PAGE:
QUEBEC -- If he were inclined that way, Ryder Hesjedal could go into the two races in his home country with a large measure of swagger.
But the Victoria rider was already among the perennial favourites at Grand Prix Cycliste events in Quebec City and Montreal before he won the Giro d'Italia in May, becoming the first Canadian ever to win one of Europe's Grand Tours (the tours of France, Italy and Spain).
The 201.6-kilometre Quebec City race goes Friday through the hilly streets of the Old Town, while the steeper 205.7-km event up and down Mount Royal in Montreal is set for Sunday.
They are key tune-ups for the world championships Sept. 15-23 in Limburg, Netherlands.
The 31-year-old Hesjedal made his breakthrough when he finished seventh at the 2010 Tour de France, and topped that by beating most of the world's best at this year's Giro, snatching the Italian title with a win on the final-day time trial in Milan.
"It doesn't change what I'm doing," Hesjedal said this week. "Winning the Giro is a high, but I'm looking to see what I can do in years to come, and it starts here and in Montreal."
But he added: "I'm still Giro d'Italia champion. It's good every day."
The Quebec City and Montreal events, now in their third year, are the only races on the UCI World Tour held in North America. Most of the top riders not currently involved in the Spanish Vuelta, will be at the starting line Friday morning.
The race weekend warmed up with a sprint exhibition up and down the city's scenic Grand Allee on Thursday, with Zach Bell of Watson Lake, Yukon and the Spidertech team nipping Aussie Matthew Goss at the finish line in the final.
Hesjedal leads Garmin-Sharp, one of 21 eight-man teams that include Canadian Steve Bauer's Spidertech squad. There is also a Canadian national team that will compete in Quebec City but not Montreal.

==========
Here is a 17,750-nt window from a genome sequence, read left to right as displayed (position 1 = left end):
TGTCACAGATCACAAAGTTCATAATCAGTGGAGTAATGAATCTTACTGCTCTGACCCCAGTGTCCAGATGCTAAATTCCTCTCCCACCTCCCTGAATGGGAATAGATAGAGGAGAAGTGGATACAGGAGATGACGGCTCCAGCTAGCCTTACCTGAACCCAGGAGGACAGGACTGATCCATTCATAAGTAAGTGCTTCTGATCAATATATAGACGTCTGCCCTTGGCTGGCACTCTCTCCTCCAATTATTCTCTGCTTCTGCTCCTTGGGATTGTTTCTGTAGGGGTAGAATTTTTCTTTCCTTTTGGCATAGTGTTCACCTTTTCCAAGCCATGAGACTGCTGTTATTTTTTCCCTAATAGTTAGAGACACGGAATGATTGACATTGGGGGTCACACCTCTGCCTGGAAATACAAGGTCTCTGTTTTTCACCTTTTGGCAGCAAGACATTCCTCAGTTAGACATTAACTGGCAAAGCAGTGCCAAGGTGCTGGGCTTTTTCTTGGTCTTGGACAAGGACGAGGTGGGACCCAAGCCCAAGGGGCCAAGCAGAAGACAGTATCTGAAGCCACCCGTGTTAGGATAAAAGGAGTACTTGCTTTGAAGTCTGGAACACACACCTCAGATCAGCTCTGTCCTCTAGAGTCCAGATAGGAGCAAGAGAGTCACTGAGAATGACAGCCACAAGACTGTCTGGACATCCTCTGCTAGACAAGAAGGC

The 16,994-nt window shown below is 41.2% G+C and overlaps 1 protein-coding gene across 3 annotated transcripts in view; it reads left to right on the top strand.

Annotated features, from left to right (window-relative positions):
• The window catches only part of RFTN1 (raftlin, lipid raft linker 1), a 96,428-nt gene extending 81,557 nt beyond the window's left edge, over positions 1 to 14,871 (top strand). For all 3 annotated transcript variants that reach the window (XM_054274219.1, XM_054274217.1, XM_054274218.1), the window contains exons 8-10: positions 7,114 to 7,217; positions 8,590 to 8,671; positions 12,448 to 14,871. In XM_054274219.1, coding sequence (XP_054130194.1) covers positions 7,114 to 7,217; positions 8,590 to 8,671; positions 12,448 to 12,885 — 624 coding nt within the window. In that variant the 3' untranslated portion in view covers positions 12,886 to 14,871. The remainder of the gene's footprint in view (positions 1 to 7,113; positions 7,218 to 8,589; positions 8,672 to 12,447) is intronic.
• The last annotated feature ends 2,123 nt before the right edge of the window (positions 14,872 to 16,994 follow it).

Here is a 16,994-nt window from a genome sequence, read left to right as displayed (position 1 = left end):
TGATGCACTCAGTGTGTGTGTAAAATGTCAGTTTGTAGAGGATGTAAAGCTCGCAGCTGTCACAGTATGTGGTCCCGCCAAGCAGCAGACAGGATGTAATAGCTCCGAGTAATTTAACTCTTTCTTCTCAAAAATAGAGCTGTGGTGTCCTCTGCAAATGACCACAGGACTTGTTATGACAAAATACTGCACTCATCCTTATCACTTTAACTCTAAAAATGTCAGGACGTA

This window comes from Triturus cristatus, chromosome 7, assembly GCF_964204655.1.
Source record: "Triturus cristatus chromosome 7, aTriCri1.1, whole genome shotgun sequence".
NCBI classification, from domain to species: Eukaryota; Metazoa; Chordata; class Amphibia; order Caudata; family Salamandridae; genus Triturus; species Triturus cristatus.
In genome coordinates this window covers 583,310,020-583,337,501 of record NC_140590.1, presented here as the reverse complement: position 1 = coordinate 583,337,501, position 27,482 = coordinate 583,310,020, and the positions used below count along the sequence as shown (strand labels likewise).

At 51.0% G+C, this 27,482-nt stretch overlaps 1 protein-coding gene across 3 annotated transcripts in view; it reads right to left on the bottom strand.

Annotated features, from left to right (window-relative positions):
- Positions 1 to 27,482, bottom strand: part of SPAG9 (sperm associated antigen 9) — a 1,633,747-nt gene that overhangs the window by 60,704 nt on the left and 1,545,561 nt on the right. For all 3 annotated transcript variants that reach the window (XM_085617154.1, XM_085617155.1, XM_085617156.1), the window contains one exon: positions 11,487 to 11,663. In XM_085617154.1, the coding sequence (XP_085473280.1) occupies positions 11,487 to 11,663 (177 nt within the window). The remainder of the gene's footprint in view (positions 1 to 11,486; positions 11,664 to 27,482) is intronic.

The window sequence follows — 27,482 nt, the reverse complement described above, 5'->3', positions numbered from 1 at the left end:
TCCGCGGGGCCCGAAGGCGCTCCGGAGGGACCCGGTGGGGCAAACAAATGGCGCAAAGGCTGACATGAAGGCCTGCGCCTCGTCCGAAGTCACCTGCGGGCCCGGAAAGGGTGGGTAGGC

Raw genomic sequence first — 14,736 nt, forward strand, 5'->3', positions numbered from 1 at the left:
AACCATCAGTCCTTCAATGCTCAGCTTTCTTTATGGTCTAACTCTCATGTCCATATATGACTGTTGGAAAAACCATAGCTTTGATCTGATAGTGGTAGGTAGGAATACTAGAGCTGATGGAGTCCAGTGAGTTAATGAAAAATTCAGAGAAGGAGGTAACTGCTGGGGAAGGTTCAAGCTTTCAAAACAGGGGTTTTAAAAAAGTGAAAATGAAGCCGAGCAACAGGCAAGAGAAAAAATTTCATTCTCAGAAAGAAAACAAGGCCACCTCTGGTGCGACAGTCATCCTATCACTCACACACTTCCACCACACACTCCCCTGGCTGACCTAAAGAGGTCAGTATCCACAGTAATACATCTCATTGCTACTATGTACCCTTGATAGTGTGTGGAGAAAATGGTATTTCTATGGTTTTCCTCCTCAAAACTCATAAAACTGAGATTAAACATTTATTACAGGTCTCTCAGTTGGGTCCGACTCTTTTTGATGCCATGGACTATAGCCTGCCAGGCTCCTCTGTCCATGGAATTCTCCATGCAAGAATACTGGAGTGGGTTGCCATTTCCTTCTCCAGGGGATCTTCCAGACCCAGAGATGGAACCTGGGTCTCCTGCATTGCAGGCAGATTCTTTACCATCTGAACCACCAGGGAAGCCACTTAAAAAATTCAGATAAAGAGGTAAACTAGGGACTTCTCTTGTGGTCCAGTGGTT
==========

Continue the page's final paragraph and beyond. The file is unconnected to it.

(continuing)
Other favourites are Frenchman Thomas Voeckler, the 2010 Quebec City champion for Team Europcar, and Slovak Peter Sagan of Liquigas, who took three stages at this year's Tour de France. Edvald Hagen Boasson of Norway was second to Voeckler two years ago and is a threat to win for Sky-Procycling.
Spaniard Luis Sanchez of Radobank and 2011 Montreal winner Rui Da Costa of Movistar can also make waves.
But among the missing are Belgian star Philippe Gilbert, who won in Quebec City and was third in Montreal last year, and Dutchman Robert Gesink, who was second in Quebec.
Two other big names, Cadel Evans and Andy Schleck, withdrew with injuries.
Hesjedal, whose best was third place in Montreal in 2010, said it is tough to predict who will win either race.
"The last two years, each race has unfolded in different ways," he said. "It's not like a classic that's been around for 80 years.
"These races are exciting because they're unpredictable."
After winning the Giro, Hesjedal had high hopes at the Tour de France, and he was in eighth place when he got tangled in one of the mass crashes that marred the early stages of the three-week event. He was forced to withdraw with leg and hip injuries.
He was Canada's lone rider in the road race at the London Olympics, where many top cycling countries had five-man teams. It was no surprise he finished 62nd.
Hesjedal has not raced since then, opting for a rare mid-season break to heal up.
"It was good to get home and see family and friends and take a little break," he said. "But not from training. I was on the bike the whole time."
Hesjedal is 13th in UCI World Tour rankings, which are led by Briton Bradley Wiggins. Sagan is ranked 5th and Boasson Hagen is 11th.